Published on January 7th, 2020 | by Zachary Shahan
January 7th, 2020 by Zachary Shahan
The United Kingdom (not so united these days, but that’s another story) is becoming a hot electric vehicle market, but it gets very little attention in the EV world. I’m going to postulate that’s because people drive on the wrong side of the road there. (Just sayin’.)
No doubt about it, the UK electric vehicle market isn’t close to the Norwegian market or Dutch market in terms of plug-in vehicle (PEV) market share. However, it did surpass the 3% marker in 2019, and surpassed 6% in December. This puts the UK pretty high up globally in terms of PEV market share. However, this is nothing compared to what we’re going to see in 2020. I’ll get to that in a moment. But first, more stats.
In December, some key statistics included:
- 4,939 fully electric vehicles were registered, up 221% over December 2018.
- 4,480 plug-in hybrid electric vehicles were registered, up 22% over December 2018.
- Fully electric vehicles (BEVs) had 3.3% market share.
- Plug-in hybrids (PHEVs) had 3% market share.
- Together, all PEVs had 6.3% market.
In 2019, some key stats included:
- 37,850 fully electric vehicles were registered, up 144% over December 2018.
- 34,734 plug-in hybrid electric vehicles were registered, down 18% compared to December 2018.
- Fully electric vehicles (BEVs) had 1.6% market share.
- Plug-in hybrids (PHEVs) had 1.5% market share.
- Together, all PEVs had 3.1% market.
True, 1.6% market share, or even 3.1% market share, is not thrilling, but the market is warming up — those figures were 0.7% (BEV) and 2.5% (PEV) in 2018. Furthermore, for insight into what could be around the corner, we should actually look at 2019 in the Netherlands rather than 2019 in the UK.
The Netherlands saw an absolute explosion in BEV sales at the end of 2019. For the year as a whole, BEVs had 13.7% market share. In December, they had 53.9% market share. For 2019 as a whole, the Tesla Model 3 was the top selling automobile in the country — scoring approximately twice as many sales as the #2 Volkswagen Polo. The big incentive that pushed BEV sales over the edge in 2019 was a reduction in the tax administered on new company-provided vehicle sales (it’s more nuanced than that, but we can keep it simple this time).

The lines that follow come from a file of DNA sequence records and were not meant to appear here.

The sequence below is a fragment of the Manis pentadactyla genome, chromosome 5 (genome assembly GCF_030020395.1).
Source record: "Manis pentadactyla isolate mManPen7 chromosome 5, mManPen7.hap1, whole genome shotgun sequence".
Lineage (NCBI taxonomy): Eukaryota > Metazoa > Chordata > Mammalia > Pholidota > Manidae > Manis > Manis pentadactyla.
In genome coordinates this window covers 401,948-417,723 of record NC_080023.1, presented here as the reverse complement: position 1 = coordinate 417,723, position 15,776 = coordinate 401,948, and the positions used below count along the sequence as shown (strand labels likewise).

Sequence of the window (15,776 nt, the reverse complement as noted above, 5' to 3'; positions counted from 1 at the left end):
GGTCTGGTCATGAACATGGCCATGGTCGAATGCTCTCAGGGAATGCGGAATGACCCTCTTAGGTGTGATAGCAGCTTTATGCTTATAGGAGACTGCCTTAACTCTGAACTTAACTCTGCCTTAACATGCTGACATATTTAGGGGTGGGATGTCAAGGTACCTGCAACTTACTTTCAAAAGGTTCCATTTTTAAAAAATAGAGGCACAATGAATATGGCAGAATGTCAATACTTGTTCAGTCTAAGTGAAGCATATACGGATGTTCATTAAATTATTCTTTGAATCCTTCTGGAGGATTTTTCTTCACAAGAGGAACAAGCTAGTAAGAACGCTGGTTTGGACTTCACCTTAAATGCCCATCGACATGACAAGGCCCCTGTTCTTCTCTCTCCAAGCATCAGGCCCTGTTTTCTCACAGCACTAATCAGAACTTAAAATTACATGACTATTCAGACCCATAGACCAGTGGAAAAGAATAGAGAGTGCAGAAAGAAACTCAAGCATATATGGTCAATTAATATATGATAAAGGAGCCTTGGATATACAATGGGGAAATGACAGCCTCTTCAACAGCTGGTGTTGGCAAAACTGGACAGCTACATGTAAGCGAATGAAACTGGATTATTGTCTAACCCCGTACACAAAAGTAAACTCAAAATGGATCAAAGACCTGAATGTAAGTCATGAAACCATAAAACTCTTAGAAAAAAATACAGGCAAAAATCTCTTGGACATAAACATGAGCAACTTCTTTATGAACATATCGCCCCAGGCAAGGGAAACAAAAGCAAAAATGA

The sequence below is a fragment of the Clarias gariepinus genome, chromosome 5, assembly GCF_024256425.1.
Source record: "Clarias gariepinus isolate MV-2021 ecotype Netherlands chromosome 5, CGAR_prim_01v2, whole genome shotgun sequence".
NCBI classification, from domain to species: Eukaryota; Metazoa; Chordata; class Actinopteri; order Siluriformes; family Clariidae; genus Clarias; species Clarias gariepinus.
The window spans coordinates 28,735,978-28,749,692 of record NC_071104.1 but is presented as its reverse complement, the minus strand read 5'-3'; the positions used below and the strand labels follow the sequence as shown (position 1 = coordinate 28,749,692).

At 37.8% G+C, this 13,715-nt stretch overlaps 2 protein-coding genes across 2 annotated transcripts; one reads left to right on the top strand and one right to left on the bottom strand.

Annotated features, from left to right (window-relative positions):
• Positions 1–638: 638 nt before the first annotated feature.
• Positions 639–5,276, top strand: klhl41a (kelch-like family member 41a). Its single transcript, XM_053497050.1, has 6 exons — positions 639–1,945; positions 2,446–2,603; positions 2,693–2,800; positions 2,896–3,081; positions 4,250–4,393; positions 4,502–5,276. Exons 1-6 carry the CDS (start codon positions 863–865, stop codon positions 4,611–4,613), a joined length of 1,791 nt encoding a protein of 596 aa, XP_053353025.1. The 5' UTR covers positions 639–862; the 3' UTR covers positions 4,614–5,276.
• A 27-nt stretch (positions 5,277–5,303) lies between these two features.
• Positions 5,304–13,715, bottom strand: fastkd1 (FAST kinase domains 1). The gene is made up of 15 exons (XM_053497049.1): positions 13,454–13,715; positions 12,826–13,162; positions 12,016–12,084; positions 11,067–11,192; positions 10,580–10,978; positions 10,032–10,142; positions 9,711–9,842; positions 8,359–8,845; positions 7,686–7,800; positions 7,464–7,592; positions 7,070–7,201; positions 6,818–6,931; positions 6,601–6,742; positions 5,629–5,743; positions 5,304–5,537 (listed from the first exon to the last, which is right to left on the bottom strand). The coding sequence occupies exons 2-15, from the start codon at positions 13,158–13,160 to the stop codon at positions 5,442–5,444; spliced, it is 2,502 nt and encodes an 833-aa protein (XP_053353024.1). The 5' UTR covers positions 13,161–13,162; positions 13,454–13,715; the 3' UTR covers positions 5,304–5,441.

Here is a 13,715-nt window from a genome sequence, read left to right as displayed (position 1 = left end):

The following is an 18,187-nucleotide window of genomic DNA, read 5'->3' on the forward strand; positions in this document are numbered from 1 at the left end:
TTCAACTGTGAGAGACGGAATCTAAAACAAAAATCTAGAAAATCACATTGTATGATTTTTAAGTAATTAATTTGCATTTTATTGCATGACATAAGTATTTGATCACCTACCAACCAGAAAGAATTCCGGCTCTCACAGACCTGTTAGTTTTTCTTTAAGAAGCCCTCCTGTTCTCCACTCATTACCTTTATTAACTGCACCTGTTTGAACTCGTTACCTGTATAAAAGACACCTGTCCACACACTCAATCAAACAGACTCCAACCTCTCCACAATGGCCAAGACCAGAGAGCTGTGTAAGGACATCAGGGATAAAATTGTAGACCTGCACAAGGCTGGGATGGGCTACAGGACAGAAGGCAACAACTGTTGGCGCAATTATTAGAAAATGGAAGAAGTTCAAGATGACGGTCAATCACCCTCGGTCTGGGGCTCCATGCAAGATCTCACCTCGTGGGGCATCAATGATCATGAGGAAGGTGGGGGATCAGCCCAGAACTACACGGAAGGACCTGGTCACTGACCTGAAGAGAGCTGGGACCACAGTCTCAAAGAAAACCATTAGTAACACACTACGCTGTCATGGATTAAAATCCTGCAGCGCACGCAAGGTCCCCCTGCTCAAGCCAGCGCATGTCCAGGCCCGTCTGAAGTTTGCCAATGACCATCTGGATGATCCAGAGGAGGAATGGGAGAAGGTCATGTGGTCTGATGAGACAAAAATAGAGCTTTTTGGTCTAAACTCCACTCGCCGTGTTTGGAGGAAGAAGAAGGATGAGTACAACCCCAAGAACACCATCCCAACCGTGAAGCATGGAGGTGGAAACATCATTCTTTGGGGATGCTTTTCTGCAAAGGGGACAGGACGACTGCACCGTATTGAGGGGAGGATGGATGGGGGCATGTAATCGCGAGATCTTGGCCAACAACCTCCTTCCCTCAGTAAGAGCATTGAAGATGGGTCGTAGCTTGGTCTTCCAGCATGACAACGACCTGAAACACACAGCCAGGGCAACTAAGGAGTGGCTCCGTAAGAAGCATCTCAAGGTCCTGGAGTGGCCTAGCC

As Maarten Vinkhuyzen and I have reported in recent months, the UK is getting the same kind of BEV policy in mid-2020. This tax break is for “company cars,” but unlike the US, where there are not that many company cars on the roads (as a proportion of all cars), company cars account for a gigantic chunk of European car markets. It’s very common for Brits to “get a car from their employer,” which they get to pick but has to stay within a designated budget. These company cars are taxed like income. However, that tax is being slashed from ~22% to 2% in the UK in the middle of this year. Bank of America Merrill Lynch conducted a study on BEV cost of ownership with this incentive and shared it with CleanTechnica. The findings were not that electric vehicles like the Tesla Model 3, Nissan LEAF, MG ZS EV, and Audi e-tron would be cost-competitive with their fossil-fueled competitors with this incentive. The findings were that the electric vehicles would often be significantly cheaper.
Maarten writes that the UK market for company cars is 4× larger than the Dutch market. Imagine the British public learning this year (if they don’t already know) that they’ll be able to get much more car for much less money. That’s a no-brainer, and it’s just around the corner in the UK.
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